McDonald’s and Wendy’s have asked pork suppliers to develop plans to eliminate gestation crates, the small cages in which pregnant pigs are kept, but they have not set a timetable.

Dispatching chickens

Wendy’s has turned its focus to less-traumatic ways of killing chickens, Mr. Lynch said. The restaurant doesn’t compete as much in the breakfast market, so it uses fewer eggs than either McDonald’s or Burger King.

In an effort to improve animal welfare for the chickens it uses for sandwich meat, Wendy’s has been moving away from electric stunning of chickens before they are brought to the chopping block.

“We are active in identifying more humane methods of doing that,” Mr. Lynch said.

He said electric stunning has been an industry standard “for a long, long time” and that there is nothing unethical about it, but he added that his restaurant chain is simply trying to find better methods.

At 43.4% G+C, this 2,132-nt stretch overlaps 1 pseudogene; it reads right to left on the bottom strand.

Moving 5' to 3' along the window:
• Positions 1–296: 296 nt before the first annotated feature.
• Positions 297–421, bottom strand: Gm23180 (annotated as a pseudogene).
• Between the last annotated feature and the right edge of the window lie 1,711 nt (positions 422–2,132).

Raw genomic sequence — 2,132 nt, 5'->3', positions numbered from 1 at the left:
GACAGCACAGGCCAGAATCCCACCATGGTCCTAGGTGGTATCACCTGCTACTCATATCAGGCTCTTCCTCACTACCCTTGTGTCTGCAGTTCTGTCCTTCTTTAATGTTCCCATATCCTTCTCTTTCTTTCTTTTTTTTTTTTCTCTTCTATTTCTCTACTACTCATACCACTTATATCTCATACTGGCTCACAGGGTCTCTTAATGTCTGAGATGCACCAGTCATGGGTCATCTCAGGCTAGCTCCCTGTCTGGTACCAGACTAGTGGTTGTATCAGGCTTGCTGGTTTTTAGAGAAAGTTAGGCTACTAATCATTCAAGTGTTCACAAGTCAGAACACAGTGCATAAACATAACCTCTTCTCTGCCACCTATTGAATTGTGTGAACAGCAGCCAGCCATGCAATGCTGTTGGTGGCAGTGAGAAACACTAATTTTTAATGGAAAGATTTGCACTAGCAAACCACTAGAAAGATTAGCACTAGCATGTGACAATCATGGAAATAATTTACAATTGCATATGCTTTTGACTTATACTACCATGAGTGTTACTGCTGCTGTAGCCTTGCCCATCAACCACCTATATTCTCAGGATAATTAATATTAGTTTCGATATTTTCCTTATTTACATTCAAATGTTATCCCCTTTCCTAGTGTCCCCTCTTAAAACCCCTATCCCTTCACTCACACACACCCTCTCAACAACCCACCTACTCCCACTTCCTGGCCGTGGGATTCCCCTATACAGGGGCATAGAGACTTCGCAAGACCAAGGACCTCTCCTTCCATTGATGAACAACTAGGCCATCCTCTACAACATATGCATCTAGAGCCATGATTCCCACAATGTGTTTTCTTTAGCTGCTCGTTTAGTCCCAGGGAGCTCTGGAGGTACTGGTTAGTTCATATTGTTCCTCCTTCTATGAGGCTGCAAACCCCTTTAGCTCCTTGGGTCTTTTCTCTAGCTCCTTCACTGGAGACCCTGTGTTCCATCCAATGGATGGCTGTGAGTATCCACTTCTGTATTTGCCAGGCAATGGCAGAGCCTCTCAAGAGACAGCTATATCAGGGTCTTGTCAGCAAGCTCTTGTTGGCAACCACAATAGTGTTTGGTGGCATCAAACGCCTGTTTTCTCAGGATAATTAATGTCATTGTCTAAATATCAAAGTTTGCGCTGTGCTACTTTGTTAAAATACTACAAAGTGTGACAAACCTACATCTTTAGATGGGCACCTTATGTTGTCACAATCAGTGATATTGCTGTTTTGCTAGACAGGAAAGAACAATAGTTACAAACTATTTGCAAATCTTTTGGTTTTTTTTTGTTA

Wendy’s has considered “low atmospheric pressure systems,” or LAPS, to suffocate rather than stun chickens. Wendy’s has one top supplier that uses this “less invasive” method, Mr. Lynch said.

Explaining the process, he said, “When you get in an airplane and fly to high altitudes, you have to put on an air mask. So this process is what is used to treat the chickens, except they don’t get an air mask.”

Restaurants aren’t the only ones transitioning to cage-free food.

Retailers Wal-Mart Stores Inc. and Costco Wholesale Corp. have made the move with 100 percent of their private-label eggs. Unilever NV, which makes Hellmann’s mayonnaise using 350 million eggs a year, is in the process of doing so. Others in the food industry, such as Sonic Corp., Subway, Ruby Tuesday Inc. and Kraft Foods Inc., are taking similar steps.

McDonald’s has been a staunch user of cage-free food in Europe.